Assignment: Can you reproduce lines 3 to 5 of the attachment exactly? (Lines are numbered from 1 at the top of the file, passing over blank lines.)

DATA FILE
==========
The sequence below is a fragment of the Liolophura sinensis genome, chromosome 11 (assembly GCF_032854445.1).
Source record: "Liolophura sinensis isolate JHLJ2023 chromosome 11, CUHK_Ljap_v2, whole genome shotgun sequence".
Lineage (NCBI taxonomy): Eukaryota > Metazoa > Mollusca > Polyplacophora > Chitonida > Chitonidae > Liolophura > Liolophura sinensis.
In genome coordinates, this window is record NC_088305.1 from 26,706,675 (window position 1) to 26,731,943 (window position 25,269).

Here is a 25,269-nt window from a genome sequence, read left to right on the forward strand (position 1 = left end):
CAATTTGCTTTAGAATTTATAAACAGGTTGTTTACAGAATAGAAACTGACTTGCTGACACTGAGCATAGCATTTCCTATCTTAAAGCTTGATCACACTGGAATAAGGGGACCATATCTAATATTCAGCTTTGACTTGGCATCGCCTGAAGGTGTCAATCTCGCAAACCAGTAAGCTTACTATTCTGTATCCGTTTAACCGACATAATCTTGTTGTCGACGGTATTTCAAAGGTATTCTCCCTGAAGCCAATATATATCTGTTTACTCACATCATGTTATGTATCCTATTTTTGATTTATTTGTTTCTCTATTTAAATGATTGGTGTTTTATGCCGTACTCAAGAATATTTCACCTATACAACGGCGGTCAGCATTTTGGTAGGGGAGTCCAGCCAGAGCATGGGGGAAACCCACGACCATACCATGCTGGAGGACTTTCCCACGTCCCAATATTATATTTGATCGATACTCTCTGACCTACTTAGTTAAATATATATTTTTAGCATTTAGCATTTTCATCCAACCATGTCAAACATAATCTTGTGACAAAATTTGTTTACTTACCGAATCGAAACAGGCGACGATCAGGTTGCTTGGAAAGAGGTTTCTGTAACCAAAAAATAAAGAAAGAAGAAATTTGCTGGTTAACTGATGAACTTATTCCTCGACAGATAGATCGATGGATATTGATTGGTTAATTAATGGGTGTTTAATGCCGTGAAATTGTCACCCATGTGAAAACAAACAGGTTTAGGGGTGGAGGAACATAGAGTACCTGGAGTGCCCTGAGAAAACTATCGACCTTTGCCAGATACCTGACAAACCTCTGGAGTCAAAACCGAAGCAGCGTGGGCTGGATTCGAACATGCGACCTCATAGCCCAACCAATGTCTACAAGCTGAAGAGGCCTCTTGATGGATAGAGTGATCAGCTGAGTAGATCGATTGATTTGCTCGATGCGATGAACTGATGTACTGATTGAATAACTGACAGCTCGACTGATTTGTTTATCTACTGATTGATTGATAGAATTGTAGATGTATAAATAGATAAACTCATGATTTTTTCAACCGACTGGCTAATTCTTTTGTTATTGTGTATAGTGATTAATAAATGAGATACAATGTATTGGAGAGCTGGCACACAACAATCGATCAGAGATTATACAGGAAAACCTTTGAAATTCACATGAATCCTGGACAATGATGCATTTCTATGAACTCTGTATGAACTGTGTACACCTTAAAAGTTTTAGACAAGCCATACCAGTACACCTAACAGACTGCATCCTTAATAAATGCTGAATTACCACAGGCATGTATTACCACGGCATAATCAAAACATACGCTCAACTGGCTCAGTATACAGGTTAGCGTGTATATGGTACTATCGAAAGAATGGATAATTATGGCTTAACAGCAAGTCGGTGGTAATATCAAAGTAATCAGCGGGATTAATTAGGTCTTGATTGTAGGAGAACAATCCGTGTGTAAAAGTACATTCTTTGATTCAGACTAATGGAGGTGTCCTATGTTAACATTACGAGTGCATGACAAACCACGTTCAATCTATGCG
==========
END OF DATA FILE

Lineage (NCBI taxonomy): Eukaryota > Metazoa > Mollusca > Polyplacophora > Chitonida > Chitonidae > Liolophura > Liolophura sinensis.
In genome coordinates, this window is record NC_088305.1 from 26,706,675 (window position 1) to 26,731,943 (window position 25,269).

Here is a 25,269-nt window from a genome sequence, read left to right on the forward strand (position 1 = left end):